Mike Whalen spent a lifetime as Mesa’s loyal public servant, his career spanning four decades as a police officer and assistant chief, and as a volunteer with the Mesa Hohokams, Community Bridges, a New Leaf and the Visit Mesa boards of directors.
In each of his missions, it was Mr. Whalen’s passion for helping others that set him apart, using his skills in dealing with other people to make them feel comfortable around him.
Mr. Whalen’s life of service, which began with serving his country in the Vietnam War, ended May 29 when he succumbed to a brain tumor. He was 70.
“He was a person, if you were in trouble, you could call him and you could trust him,’’ said Claudia Walters, who served with Mr. Whalen for eight years on the Mesa City Council.
“The things that happened to him in his life made him want to make it easier for other people,’’ Walters said.
Former Mesa city councilman Dennis Kavanaugh praised Mr. Whalen as a tireless advocate for Mesa, especially for the tourism and convention industry.
Kavanaugh said that Visit Mesa established the Spirit of Mike Whalen Award and made him the first honoree in March, realizing that Mr. Whalen was terminally ill and probably didn’t have much more time left.
“He was never out for glory. He was out to get the job done. He never wanted things about him,’’ Kavanaugh said.
The Chicago Cubs also honored Mr. Whalen, a lifelong Cubs fan who was the catcher on the Westwood High School baseball team, before a Cactus League game this spring.
Mr. Whalen received a Cubs jersey, which he wore while sitting in a wheelchair because of his illness. Mr. Whalen’s youngest daughter, Grace, 14, a catcher on her school’s softball team, threw out the first pitch.
It was a fitting honor for Mr. Whalen, who spent years working at Hohokam Stadium and at Sloan Park as a Mesa Hohokam. The organization sponsors the Cubs every spring in Mesa, raising money for charity by parking cars, serving as ushers and performing other game day duties.
“It was a special moment for Mike,’’ said Tim Baughman, president of the Hohokams. “We knew he was sick. We knew his life would not be long. They came up with an idea to honor Mike in a special way.’’
Baughman said Mr. Whalen played an important role introducing Tom Ricketts, who was the new Cubs owner at the time, to the community organization, and also served as the Hohokams’ ambassador to the Oakland Athletics when they replaced the Cubs at Hohokam Stadium.
“He was our leader at the time. The new Cubs regime didn’t know what a Hohokam was,’’ Baughman said. “I will remember Mike Whalen as a tireless worker to improve the community of Mesa.’’
His widow Kelly Whalen said her late husband never sought accolades, preferring to work behind the scenes to help others.
Mr. Whalen often would describe himself as “a great number two guy’’ because of his focus on finding solutions.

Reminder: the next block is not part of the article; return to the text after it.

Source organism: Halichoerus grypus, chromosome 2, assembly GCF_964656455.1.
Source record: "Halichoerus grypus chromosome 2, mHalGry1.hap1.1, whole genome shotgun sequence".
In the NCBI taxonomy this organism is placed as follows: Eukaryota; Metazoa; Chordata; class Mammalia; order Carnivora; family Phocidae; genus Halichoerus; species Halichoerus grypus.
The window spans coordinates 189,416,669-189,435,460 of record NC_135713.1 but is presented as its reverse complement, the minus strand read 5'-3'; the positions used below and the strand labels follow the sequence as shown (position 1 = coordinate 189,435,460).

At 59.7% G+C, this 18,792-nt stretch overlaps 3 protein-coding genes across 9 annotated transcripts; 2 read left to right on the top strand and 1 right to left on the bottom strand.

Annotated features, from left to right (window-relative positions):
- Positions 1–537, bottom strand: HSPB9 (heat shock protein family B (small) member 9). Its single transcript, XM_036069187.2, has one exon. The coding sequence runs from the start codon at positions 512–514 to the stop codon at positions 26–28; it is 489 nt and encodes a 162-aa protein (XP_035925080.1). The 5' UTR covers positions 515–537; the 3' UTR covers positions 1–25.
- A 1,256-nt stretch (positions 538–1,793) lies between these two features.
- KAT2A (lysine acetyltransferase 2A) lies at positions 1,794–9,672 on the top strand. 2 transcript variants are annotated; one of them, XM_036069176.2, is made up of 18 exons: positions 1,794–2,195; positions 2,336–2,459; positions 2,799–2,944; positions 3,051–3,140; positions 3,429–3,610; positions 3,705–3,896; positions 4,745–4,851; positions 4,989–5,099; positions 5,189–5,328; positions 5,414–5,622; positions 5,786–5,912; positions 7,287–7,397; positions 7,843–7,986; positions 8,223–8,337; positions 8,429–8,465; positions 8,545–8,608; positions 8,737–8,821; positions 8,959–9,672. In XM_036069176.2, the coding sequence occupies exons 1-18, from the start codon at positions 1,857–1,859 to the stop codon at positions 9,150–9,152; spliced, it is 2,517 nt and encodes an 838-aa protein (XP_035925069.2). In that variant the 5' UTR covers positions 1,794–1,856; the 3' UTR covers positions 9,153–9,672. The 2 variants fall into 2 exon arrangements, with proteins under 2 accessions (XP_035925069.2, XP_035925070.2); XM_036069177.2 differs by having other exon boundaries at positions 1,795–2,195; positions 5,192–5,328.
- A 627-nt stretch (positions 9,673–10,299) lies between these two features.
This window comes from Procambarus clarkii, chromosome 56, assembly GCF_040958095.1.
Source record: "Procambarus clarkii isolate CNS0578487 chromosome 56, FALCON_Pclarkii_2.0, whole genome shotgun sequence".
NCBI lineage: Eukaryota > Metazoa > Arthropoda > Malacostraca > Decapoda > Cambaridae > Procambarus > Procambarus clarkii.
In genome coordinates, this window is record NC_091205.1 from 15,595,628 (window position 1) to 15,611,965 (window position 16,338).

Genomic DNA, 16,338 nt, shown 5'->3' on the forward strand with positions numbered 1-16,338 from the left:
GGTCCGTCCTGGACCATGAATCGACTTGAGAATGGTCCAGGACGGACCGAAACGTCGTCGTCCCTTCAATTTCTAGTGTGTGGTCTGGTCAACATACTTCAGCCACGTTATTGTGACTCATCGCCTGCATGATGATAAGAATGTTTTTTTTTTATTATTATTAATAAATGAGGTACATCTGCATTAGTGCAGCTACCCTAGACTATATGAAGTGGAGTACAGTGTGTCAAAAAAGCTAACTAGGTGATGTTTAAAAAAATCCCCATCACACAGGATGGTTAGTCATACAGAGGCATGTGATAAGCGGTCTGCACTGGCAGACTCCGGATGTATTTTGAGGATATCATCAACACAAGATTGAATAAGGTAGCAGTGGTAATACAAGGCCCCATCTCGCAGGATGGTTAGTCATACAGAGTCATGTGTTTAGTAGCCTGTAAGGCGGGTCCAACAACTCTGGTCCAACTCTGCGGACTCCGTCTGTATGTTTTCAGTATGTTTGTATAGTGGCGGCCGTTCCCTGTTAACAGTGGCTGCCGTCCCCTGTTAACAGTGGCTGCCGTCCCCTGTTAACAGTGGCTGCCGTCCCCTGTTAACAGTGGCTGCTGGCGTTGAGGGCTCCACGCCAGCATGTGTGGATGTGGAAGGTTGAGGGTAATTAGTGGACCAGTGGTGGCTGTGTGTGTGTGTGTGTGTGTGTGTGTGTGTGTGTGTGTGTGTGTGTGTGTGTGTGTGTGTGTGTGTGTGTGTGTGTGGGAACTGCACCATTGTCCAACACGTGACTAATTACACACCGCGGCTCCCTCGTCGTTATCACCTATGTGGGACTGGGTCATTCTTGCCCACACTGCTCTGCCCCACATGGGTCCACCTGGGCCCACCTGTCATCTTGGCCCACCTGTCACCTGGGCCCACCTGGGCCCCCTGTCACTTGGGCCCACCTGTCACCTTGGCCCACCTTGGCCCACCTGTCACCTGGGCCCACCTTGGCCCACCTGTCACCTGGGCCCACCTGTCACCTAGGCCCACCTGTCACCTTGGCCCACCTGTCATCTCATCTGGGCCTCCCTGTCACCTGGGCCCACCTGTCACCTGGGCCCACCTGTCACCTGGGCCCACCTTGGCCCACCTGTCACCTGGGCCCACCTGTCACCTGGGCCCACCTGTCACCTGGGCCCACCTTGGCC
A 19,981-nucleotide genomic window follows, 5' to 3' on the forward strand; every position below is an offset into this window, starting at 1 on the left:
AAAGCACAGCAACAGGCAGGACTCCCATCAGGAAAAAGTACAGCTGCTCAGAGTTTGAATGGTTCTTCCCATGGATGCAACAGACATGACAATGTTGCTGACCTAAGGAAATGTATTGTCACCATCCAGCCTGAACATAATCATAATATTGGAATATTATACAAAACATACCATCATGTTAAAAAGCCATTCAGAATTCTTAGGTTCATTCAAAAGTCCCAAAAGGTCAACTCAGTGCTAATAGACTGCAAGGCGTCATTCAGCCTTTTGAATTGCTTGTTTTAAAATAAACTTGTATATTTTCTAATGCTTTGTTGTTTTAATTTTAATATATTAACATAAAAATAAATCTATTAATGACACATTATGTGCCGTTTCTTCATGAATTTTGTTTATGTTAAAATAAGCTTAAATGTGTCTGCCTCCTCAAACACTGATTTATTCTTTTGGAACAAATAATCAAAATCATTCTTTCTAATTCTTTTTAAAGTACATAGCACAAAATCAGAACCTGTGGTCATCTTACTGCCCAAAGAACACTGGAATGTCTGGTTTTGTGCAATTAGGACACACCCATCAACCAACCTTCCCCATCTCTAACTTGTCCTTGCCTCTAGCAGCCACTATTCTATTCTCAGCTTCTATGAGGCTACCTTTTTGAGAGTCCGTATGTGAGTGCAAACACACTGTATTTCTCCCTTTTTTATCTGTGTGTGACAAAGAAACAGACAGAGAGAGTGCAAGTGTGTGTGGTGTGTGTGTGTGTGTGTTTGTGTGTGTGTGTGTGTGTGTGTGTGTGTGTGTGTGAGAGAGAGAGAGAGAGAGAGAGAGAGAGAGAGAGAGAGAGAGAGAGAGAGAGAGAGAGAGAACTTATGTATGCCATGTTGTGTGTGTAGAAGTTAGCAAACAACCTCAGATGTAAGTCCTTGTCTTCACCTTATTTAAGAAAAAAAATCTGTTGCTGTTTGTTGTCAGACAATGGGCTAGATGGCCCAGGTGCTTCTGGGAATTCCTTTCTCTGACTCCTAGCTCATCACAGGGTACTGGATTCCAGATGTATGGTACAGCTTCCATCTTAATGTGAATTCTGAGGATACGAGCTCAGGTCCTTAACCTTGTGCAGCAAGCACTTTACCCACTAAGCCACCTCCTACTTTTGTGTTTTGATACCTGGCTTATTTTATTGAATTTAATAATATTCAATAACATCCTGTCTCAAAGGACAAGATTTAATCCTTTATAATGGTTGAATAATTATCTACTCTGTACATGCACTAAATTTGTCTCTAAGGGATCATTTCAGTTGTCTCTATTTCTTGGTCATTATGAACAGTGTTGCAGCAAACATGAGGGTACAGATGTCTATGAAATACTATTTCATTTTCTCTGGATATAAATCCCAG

She said her husband would never accept no as an answer and would delight in finding different ways to solve problems.
“He would never give up. He was cheerfully relentless,’’ she said.
When Mr. Whalen was selected as Mesa’s Man of the Year in 2016, Kelly Whalen said she noticed a pattern to the organizations where her husband volunteered, sometimes serving on several boards of directors at the same time.
“If you look at the causes that Mike was passionate about, you see they were helping people struggling with issues,’’ Kelly Whalen said. “His passion was making sure every person had a second chance.’’
She said one reason people felt comfortable around her husband, beyond his easygoing manner, was that they realized he was genuine.
“There wasn’t more than one Mike Whalen. There wasn’t a Mike Whalen for show,’’ Kelly said.
Former Mesa City Manager Mike Hutchinson said Mr. Whalen always kept a positive attitude, even during the most troubled times.
“He liked being in the mix and fixing stuff. As an assistant police chief, he solved a lot of problems,’’ Hutchinson said. “He tried to make stuff better.’’
Mr. Whalen served with the Mesa police from 1971 until his retirement in 1999. He also served on the city council from 2000 to 2008, during which time he served on the public safety committee.
“We are saddened to hear of the passing of our dear friend and former colleague, Mike Whalen,’’ Mesa Mayor John Giles said in a statement that recognized his community service.
“We send our heartfelt condolences to his family and those who knew him,” Giles said. “His smile, humor and genuine concern for those he served will be truly missed.’’
Kelly said that her husband’s funeral will be at Mesa’s Christ the King Church, but that a date has not been determined yet and arrangements are incomplete.
He is survived by five children: Grace, Jack, Kelley, Katie and Jessica; and three grandchildren. He also is survived by his sister, Janet DiJulio of Palo Alto, California.
The family suggests donations to A New Leaf in lieu of flowers.